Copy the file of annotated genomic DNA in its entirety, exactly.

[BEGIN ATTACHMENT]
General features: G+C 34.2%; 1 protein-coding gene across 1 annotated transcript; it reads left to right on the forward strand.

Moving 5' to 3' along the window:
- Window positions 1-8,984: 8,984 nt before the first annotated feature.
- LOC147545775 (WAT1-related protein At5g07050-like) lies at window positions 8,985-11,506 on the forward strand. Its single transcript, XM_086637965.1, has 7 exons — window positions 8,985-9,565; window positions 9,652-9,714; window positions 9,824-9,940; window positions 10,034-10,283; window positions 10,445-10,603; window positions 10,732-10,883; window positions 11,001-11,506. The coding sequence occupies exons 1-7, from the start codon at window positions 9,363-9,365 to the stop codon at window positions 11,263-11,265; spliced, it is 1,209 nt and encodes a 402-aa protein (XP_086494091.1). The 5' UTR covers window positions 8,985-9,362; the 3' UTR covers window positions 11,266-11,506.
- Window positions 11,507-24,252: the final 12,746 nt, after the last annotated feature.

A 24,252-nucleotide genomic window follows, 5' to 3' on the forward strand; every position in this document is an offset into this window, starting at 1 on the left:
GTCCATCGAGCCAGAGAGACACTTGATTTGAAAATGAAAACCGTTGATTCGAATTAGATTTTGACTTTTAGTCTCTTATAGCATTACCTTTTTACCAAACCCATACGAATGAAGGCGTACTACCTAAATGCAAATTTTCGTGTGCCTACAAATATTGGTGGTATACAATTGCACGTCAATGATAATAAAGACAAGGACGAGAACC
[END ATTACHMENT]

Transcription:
General features: G+C 34.2%; 1 protein-coding gene across 1 annotated transcript; it reads left to right on the forward strand.

Moving 5' to 3' along the window:
- Window positions 1-8,984: 8,984 nt before the first annotated feature.
- LOC147545775 (WAT1-related protein At5g07050-like) lies at window positions 8,985-11,506 on the forward strand. Its single transcript, XM_086637965.1, has 7 exons — window positions 8,985-9,565; window positions 9,652-9,714; window positions 9,824-9,940; window positions 10,034-10,283; window positions 10,445-10,603; window positions 10,732-10,883; window positions 11,001-11,506. The coding sequence occupies exons 1-7, from the start codon at window positions 9,363-9,365 to the stop codon at window positions 11,263-11,265; spliced, it is 1,209 nt and encodes a 402-aa protein (XP_086494091.1). The 5' UTR covers window positions 8,985-9,362; the 3' UTR covers window positions 11,266-11,506.
- Window positions 11,507-24,252: the final 12,746 nt, after the last annotated feature.

A 24,252-nucleotide genomic window follows, 5' to 3' on the forward strand; every position in this document is an offset into this window, starting at 1 on the left:
GTCCATCGAGCCAGAGAGACACTTGATTTGAAAATGAAAACCGTTGATTCGAATTAGATTTTGACTTTTAGTCTCTTATAGCATTACCTTTTTACCAAACCCATACGAATGAAGGCGTACTACCTAAATGCAAATTTTCGTGTGCCTACAAATATTGGTGGTATACAATTGCACGTCAATGATAATAAAGACAAGGACGAGAACC